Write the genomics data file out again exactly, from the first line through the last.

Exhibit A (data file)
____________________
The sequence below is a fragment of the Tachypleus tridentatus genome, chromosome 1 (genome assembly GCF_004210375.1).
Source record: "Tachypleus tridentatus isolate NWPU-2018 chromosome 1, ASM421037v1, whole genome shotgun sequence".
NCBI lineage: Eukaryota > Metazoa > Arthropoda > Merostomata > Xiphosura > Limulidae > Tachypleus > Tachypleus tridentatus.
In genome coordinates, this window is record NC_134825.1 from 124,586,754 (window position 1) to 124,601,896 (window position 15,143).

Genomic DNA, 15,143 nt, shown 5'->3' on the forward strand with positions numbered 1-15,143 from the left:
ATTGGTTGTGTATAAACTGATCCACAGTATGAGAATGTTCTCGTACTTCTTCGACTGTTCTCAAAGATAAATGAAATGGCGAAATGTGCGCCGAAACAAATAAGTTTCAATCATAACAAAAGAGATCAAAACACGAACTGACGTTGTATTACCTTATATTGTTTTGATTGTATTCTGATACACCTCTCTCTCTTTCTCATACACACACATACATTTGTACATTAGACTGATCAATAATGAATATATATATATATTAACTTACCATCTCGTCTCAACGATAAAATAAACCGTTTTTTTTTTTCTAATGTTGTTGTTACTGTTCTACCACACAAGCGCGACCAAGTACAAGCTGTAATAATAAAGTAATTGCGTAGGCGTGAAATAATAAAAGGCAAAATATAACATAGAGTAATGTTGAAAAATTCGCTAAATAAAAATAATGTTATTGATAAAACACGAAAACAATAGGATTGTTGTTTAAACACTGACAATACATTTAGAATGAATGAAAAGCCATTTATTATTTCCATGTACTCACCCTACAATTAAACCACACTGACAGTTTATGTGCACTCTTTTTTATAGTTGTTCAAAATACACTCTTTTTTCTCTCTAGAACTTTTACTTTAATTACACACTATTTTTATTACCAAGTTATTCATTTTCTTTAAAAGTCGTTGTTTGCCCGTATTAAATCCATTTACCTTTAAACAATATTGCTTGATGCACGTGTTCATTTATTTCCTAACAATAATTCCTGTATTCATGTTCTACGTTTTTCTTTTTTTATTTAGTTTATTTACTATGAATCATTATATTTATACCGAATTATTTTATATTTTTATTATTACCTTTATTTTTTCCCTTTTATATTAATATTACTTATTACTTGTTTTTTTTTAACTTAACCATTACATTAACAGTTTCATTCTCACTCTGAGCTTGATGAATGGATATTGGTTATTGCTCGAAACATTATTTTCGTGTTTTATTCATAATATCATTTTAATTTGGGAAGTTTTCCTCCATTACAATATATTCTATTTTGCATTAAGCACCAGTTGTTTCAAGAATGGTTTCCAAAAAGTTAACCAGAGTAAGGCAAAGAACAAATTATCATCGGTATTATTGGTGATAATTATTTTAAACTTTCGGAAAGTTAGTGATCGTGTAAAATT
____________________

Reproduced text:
The sequence below is a fragment of the Tachypleus tridentatus genome, chromosome 1 (genome assembly GCF_004210375.1).
Source record: "Tachypleus tridentatus isolate NWPU-2018 chromosome 1, ASM421037v1, whole genome shotgun sequence".
NCBI lineage: Eukaryota > Metazoa > Arthropoda > Merostomata > Xiphosura > Limulidae > Tachypleus > Tachypleus tridentatus.
In genome coordinates, this window is record NC_134825.1 from 124,586,754 (window position 1) to 124,601,896 (window position 15,143).

Genomic DNA, 15,143 nt, shown 5'->3' on the forward strand with positions numbered 1-15,143 from the left:
ATTGGTTGTGTATAAACTGATCCACAGTATGAGAATGTTCTCGTACTTCTTCGACTGTTCTCAAAGATAAATGAAATGGCGAAATGTGCGCCGAAACAAATAAGTTTCAATCATAACAAAAGAGATCAAAACACGAACTGACGTTGTATTACCTTATATTGTTTTGATTGTATTCTGATACACCTCTCTCTCTTTCTCATACACACACATACATTTGTACATTAGACTGATCAATAATGAATATATATATATATTAACTTACCATCTCGTCTCAACGATAAAATAAACCGTTTTTTTTTTTCTAATGTTGTTGTTACTGTTCTACCACACAAGCGCGACCAAGTACAAGCTGTAATAATAAAGTAATTGCGTAGGCGTGAAATAATAAAAGGCAAAATATAACATAGAGTAATGTTGAAAAATTCGCTAAATAAAAATAATGTTATTGATAAAACACGAAAACAATAGGATTGTTGTTTAAACACTGACAATACATTTAGAATGAATGAAAAGCCATTTATTATTTCCATGTACTCACCCTACAATTAAACCACACTGACAGTTTATGTGCACTCTTTTTTATAGTTGTTCAAAATACACTCTTTTTTCTCTCTAGAACTTTTACTTTAATTACACACTATTTTTATTACCAAGTTATTCATTTTCTTTAAAAGTCGTTGTTTGCCCGTATTAAATCCATTTACCTTTAAACAATATTGCTTGATGCACGTGTTCATTTATTTCCTAACAATAATTCCTGTATTCATGTTCTACGTTTTTCTTTTTTTATTTAGTTTATTTACTATGAATCATTATATTTATACCGAATTATTTTATATTTTTATTATTACCTTTATTTTTTCCCTTTTATATTAATATTACTTATTACTTGTTTTTTTTTAACTTAACCATTACATTAACAGTTTCATTCTCACTCTGAGCTTGATGAATGGATATTGGTTATTGCTCGAAACATTATTTTCGTGTTTTATTCATAATATCATTTTAATTTGGGAAGTTTTCCTCCATTACAATATATTCTATTTTGCATTAAGCACCAGTTGTTTCAAGAATGGTTTCCAAAAAGTTAACCAGAGTAAGGCAAAGAACAAATTATCATCGGTATTATTGGTGATAATTATTTTAAACTTTCGGAAAGTTAGTGATCGTGTAAAATT